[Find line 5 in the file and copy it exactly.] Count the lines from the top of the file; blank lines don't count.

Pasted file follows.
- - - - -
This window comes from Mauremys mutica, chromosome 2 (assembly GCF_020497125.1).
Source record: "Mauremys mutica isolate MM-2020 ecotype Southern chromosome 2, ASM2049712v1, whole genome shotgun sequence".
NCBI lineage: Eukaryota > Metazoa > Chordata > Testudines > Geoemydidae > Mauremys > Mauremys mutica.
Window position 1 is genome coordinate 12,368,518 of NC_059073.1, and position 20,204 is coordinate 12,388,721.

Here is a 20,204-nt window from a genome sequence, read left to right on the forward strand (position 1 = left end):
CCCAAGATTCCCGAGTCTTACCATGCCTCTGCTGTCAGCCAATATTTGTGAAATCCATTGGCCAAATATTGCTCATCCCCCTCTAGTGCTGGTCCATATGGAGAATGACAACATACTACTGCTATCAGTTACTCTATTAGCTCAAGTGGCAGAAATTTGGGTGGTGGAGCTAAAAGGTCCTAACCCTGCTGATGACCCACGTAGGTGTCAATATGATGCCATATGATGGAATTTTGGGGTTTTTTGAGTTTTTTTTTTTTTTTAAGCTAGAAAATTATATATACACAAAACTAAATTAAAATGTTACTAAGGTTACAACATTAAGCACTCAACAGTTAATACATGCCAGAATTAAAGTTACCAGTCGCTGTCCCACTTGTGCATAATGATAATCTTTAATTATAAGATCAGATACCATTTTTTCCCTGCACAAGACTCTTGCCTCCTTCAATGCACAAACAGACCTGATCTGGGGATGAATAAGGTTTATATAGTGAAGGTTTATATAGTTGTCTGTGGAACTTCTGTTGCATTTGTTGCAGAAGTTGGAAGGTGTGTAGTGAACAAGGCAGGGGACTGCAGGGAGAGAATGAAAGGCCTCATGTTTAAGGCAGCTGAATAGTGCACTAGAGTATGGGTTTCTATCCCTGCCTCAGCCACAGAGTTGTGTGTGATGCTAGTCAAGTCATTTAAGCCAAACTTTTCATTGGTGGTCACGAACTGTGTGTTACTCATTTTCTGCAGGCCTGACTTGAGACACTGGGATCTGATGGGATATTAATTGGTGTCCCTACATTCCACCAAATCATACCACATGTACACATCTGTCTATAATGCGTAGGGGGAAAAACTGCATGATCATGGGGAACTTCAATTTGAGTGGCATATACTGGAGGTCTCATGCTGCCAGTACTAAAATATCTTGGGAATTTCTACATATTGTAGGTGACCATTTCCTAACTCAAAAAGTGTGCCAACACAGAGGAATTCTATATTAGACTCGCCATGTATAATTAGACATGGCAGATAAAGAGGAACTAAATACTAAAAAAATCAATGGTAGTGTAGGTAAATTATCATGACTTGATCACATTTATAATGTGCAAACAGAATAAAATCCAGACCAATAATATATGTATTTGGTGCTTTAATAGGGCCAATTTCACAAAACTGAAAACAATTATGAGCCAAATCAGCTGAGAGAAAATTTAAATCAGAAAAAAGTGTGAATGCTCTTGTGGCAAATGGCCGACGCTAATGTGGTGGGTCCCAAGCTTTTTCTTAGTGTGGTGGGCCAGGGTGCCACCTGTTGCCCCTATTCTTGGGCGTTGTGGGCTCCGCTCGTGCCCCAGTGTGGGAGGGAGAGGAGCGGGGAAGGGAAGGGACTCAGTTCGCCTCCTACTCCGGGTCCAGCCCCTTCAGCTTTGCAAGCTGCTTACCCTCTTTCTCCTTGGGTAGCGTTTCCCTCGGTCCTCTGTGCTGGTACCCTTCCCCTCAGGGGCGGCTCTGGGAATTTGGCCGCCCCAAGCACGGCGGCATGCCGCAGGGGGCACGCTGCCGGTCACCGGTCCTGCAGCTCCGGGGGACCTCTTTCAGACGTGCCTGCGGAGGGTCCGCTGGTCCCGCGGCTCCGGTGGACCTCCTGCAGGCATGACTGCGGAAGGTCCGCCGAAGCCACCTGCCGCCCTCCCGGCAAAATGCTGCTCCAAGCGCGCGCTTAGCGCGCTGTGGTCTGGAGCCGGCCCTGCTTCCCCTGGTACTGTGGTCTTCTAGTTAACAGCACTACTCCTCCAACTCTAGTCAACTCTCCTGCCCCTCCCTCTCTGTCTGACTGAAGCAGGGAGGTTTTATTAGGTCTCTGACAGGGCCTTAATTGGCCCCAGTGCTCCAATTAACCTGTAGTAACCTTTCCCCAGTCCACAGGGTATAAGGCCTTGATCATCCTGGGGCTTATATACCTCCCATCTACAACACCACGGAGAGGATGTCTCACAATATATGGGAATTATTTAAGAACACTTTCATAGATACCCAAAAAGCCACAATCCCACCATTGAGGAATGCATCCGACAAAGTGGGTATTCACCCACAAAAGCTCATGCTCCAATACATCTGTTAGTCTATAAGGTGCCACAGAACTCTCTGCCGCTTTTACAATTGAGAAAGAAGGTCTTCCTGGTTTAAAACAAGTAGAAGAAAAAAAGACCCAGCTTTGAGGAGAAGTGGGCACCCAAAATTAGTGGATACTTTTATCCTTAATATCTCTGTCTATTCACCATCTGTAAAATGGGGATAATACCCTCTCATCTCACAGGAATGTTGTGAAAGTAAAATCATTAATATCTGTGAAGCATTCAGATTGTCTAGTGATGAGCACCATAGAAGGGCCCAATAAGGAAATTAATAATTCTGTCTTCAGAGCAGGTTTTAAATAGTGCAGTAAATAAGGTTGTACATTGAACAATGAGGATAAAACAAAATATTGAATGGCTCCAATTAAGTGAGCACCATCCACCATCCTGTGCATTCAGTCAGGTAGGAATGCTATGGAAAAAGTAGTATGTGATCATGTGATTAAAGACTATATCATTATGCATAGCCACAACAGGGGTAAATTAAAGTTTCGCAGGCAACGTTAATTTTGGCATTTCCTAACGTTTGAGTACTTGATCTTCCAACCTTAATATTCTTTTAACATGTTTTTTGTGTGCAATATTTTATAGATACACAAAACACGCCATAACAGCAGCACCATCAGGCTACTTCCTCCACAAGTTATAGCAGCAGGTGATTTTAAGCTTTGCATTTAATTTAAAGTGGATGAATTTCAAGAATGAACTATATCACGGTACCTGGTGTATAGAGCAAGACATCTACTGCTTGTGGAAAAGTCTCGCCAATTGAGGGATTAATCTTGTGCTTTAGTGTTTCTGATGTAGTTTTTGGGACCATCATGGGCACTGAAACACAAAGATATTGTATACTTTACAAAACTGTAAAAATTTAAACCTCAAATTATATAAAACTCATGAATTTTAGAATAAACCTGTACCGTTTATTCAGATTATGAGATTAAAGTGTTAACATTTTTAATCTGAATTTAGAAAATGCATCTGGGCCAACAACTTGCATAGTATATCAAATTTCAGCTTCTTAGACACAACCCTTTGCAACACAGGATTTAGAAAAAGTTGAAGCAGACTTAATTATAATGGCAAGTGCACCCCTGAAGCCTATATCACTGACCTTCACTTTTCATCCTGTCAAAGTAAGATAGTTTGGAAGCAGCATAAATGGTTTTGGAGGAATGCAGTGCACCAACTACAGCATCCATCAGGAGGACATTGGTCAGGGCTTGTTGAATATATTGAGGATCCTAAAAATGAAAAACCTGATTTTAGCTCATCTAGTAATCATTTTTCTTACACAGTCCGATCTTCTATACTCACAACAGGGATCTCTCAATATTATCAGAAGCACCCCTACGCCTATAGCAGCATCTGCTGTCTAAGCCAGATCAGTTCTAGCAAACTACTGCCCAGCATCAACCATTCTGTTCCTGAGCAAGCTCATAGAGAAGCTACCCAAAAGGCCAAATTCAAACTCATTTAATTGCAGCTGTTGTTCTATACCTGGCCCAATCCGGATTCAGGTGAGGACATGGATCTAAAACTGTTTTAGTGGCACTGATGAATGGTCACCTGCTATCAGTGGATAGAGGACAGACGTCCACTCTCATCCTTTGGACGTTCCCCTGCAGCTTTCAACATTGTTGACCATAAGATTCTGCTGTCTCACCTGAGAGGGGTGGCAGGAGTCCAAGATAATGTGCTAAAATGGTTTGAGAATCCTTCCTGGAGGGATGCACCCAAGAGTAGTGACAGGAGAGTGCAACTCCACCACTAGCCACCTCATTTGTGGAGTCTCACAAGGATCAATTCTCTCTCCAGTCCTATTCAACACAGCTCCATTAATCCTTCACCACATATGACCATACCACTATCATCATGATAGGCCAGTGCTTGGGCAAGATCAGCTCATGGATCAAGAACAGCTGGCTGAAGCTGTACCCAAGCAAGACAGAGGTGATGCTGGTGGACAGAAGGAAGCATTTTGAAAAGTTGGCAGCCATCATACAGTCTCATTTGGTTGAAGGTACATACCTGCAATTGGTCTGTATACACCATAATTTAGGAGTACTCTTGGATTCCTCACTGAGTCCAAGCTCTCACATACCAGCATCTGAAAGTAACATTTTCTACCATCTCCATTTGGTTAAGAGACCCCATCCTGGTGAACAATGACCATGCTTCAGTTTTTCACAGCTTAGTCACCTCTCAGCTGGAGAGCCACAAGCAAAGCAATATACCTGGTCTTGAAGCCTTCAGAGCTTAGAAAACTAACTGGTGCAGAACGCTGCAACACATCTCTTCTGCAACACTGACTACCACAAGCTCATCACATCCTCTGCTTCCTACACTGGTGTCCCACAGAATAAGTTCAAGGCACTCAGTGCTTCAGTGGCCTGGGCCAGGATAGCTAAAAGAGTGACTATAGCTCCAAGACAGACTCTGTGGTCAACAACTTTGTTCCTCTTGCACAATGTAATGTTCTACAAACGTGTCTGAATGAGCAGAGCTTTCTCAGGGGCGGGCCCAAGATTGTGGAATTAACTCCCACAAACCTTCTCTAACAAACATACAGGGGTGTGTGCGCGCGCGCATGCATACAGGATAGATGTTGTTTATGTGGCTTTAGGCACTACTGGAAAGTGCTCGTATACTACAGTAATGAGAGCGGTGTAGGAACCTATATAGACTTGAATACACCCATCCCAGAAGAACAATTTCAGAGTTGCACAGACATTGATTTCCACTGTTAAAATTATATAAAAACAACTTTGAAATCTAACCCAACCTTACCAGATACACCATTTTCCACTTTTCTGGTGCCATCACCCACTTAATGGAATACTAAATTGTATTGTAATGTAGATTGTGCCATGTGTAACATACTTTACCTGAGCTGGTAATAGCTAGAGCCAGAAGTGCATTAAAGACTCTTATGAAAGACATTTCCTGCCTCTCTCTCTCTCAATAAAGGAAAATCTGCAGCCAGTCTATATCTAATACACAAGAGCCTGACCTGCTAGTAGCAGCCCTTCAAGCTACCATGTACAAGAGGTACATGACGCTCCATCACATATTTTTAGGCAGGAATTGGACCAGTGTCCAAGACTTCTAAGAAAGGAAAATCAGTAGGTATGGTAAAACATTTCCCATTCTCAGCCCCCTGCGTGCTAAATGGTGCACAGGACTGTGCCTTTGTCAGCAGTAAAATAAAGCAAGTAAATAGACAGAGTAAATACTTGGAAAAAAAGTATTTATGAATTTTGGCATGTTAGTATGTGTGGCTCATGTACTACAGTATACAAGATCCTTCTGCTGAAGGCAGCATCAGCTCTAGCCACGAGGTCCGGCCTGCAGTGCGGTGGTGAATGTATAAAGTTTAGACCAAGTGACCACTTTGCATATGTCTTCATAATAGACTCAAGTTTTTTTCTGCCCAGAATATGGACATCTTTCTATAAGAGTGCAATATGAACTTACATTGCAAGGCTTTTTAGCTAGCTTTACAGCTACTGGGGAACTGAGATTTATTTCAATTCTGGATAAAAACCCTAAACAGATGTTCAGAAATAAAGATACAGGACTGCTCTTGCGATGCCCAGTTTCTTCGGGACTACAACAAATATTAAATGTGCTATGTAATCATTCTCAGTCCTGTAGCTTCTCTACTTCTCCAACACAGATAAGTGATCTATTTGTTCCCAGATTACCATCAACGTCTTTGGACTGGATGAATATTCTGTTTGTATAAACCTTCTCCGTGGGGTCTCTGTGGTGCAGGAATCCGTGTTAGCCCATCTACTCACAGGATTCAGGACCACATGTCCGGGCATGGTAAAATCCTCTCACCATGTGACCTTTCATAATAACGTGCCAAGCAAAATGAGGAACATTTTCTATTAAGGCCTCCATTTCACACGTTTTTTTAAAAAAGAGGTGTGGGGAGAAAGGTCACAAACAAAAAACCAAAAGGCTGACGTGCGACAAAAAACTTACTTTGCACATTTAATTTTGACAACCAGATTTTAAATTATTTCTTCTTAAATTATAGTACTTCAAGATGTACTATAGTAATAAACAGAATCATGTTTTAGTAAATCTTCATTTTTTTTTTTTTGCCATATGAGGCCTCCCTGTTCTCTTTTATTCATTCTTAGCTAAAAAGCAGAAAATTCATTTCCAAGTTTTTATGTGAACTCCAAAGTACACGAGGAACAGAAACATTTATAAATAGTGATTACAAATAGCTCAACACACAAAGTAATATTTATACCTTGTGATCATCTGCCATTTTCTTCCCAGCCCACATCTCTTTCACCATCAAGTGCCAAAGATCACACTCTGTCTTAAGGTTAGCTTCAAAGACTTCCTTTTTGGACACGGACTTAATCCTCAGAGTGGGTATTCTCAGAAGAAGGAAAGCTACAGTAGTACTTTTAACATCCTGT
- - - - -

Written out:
Here is a 20,204-nt window from a genome sequence, read left to right on the forward strand (position 1 = left end):